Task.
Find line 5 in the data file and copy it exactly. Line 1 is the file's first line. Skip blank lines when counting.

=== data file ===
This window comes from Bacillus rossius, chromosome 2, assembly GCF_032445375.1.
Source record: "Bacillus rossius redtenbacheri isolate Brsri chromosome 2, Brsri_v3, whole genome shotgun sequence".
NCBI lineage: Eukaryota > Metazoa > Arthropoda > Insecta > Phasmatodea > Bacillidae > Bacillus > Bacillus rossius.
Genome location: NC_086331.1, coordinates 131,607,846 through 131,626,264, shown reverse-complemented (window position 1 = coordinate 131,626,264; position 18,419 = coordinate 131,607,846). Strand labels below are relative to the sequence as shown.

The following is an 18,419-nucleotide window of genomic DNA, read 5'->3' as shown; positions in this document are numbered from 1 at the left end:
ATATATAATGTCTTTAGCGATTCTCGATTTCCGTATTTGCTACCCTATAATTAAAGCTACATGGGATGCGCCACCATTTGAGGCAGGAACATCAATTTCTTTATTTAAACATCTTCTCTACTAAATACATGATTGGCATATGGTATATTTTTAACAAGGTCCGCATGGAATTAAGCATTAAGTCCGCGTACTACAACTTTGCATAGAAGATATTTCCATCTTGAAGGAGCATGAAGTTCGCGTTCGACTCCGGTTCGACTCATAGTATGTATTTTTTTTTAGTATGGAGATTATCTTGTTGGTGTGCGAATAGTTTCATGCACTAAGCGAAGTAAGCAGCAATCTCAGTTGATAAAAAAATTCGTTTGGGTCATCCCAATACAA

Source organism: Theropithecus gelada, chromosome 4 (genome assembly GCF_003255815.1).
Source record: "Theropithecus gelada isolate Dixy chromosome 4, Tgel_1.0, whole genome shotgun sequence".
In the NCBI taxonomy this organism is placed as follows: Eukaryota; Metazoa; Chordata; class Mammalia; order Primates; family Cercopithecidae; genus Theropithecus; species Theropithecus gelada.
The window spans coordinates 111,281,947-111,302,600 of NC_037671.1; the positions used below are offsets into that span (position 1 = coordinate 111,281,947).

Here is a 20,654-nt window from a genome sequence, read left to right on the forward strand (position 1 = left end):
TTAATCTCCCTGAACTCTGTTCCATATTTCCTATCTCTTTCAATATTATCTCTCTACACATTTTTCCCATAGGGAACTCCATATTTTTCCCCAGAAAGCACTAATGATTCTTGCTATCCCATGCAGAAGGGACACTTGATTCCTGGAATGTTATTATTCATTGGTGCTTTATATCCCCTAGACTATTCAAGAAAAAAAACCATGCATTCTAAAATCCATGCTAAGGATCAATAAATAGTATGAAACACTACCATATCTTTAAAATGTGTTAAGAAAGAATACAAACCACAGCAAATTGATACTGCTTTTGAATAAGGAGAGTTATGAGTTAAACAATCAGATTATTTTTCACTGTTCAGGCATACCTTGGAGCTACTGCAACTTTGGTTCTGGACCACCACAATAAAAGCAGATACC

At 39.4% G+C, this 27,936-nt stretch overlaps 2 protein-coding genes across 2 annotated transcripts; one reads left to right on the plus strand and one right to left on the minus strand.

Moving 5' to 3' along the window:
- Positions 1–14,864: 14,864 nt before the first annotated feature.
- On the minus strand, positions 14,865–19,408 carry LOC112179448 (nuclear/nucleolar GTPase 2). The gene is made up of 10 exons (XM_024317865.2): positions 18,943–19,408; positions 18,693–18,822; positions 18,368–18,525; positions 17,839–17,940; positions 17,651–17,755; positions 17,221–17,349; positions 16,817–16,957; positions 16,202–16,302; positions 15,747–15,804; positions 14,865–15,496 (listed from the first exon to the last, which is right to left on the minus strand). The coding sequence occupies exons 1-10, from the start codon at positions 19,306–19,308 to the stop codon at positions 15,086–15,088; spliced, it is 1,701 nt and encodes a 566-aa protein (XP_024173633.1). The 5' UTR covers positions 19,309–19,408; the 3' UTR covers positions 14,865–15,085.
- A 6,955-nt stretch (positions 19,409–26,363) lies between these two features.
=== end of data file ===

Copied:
The following is an 18,419-nucleotide window of genomic DNA, read 5'->3' as shown; positions in this document are numbered from 1 at the left end: